In choosing Mary Jo White as his nominee to head the Securities and Exchange Commission, President Barack Obama has picked someone with a rare background for the position. There is no perfect career path for the role of chairman of the SEC. The chairmen appointed by the four most recent presidents had varied backgrounds, and all could be criticized for lacking one element or another that you'd like to see on a top regulator's résumé.
Richard C. Breeden, appointed in 1989 by President George H.W. Bush, was a corporate lawyer.
Arthur Levitt, appointed by President Bill Clinton in 1993, began his career selling tax shelters, was a partner in a brokerage firm and later became chairman of the American Stock Exchange.
Harvey L. Pitt, appointed in 2001 by President George W. Bush, was a lawyer by training and worked his way up through the ranks of the Securities and Exchange Commission, eventually becoming general counsel.
William H. Donaldson, ap-pointed by Mr. Bush in 2003, was a chartered financial analyst and a founder of the investment management firm Donaldson Lufkin and Jenrette. (On Mr. Donaldson's appointment, some critics thought he was too close to Wall Street, while others thought he would be alert to any Wall Street practices likely to harm investors.)
He was replaced as chairman by Christopher Cox, who possibly had the broadest background of the group. Mr. Cox, a lawyer by training, was a partner in a law firm, a member of the White House staff in the Reagan administration, taught at Harvard Law School, started a publishing company and served 17 years in Congress.
Ms. White's immediate predecessor, Mary Schapiro, a lawyer by training, had stints as a member of the SEC, chairman of the Commodity Futures Trading Commission, and chairman and chief executive of NASD and later the Financial Industry Regulatory Authority Inc.
While Ms. Schapiro's experience leaned heavily in the direction of regulation, Ms. White's experience leans heavily toward enforcement. Her work as a prosecutor and later as a defense lawyer no doubt has given her insights into the strengths and weaknesses of the securities law and regulations that will inform her decisions going forward.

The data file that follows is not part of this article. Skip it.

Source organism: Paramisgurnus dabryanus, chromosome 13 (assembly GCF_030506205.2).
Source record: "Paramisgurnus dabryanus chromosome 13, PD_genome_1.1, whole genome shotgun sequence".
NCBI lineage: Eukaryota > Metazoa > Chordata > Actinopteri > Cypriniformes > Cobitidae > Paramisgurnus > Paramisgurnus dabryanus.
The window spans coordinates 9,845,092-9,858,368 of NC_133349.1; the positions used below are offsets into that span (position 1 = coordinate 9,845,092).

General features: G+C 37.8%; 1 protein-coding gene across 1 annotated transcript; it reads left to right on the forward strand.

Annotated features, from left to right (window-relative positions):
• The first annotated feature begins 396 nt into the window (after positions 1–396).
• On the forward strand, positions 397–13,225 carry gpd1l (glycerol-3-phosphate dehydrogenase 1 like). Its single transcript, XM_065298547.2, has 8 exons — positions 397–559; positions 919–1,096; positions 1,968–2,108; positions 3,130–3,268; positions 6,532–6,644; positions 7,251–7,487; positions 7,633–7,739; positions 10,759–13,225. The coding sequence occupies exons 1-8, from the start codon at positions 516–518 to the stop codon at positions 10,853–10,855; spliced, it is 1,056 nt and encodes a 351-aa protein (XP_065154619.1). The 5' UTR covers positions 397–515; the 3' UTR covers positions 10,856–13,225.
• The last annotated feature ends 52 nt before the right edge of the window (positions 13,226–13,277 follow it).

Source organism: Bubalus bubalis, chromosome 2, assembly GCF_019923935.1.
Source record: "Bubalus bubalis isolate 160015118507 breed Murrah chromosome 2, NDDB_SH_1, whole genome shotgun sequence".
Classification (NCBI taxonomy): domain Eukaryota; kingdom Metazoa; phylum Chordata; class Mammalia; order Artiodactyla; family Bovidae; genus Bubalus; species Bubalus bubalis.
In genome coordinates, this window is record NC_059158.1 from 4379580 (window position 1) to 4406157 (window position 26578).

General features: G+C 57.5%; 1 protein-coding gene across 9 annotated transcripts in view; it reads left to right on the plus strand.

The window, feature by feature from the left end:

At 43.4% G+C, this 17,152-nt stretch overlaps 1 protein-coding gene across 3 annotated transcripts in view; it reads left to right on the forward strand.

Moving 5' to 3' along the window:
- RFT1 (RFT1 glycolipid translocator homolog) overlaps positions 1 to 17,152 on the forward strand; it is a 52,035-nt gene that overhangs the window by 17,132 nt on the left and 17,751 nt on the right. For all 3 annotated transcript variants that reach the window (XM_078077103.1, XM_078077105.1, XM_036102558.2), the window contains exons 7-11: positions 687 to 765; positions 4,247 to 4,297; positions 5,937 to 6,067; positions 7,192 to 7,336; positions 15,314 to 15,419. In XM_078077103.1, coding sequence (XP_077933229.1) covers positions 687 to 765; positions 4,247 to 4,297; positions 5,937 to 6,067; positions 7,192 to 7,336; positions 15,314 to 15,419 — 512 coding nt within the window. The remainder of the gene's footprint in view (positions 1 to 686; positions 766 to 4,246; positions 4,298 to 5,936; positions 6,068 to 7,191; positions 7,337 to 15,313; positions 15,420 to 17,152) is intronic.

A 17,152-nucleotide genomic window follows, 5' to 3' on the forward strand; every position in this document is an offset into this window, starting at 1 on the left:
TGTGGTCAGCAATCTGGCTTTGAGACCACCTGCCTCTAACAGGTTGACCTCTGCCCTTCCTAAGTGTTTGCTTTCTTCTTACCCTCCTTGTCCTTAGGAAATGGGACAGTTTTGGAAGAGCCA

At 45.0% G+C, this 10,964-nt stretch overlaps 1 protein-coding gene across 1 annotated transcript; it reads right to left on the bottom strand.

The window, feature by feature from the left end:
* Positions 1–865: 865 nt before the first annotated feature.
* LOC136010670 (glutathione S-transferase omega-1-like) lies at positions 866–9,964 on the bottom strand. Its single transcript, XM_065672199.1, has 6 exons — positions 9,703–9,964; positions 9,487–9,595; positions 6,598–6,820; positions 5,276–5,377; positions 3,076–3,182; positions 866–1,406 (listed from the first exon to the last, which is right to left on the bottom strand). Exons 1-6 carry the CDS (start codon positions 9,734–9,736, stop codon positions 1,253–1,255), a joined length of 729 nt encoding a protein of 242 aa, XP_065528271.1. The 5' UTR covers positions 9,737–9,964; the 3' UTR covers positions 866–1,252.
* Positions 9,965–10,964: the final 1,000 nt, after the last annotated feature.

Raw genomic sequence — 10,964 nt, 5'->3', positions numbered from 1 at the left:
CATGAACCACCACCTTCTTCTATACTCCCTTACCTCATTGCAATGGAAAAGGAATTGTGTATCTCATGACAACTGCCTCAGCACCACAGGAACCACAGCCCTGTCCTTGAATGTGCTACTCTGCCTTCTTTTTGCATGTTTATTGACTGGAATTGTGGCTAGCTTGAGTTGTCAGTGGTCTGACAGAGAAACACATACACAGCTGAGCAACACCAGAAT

It also brought her into contact with able lawyers on both sides with whom to fill vacancies at the SEC — both in enforcement and in drafting regulations.
IS HER RÉSUMÉ LACKING?
Some have argued that the SEC is primarily a regulatory agency and that Ms. White's prosecutorial background leaves her short on regulatory experience. But the SEC has equal responsibility for enforcing federal securities laws as for regulating the securities industry.
In fact, the SEC has been criticized as having been slow to prosecute top Wall Street executives in the wake of the fiscal crisis of 2008, though it brought a near-record number of enforcement actions in fiscal 2012. Perhaps Ms. White's background will lead to more emphasis on enforcement without shortchanging regulation.
As the Financial Planning Coalition commented after the nomination, Ms. White's experience in prosecuting white-collar criminals augurs well for investor protection from Wall Street fraud. It's likely she learned as much about white-collar crime from her defense work in the past decade as she did during the time she was a prosecutor — knowledge that will help in her new responsibilities.
Further, Ms. White clearly is not beholden to any lobbying group, meaning she will bring fresh insight to issues such as the fiduciary responsibility of the broker-dealer adviser.
If there is one skill set lacking in Ms. White's résumé, it is in dealing with Washington's politicians, Congress and the SEC's budget. She will have to develop the needed political skills quickly.
Ms. White prosecuted criminals with great energy. She defended accused wrongdoers with equal energy. No doubt she will invest the same energy and determination in her new role as chairman of the SEC for the benefit of investors and the securities industry.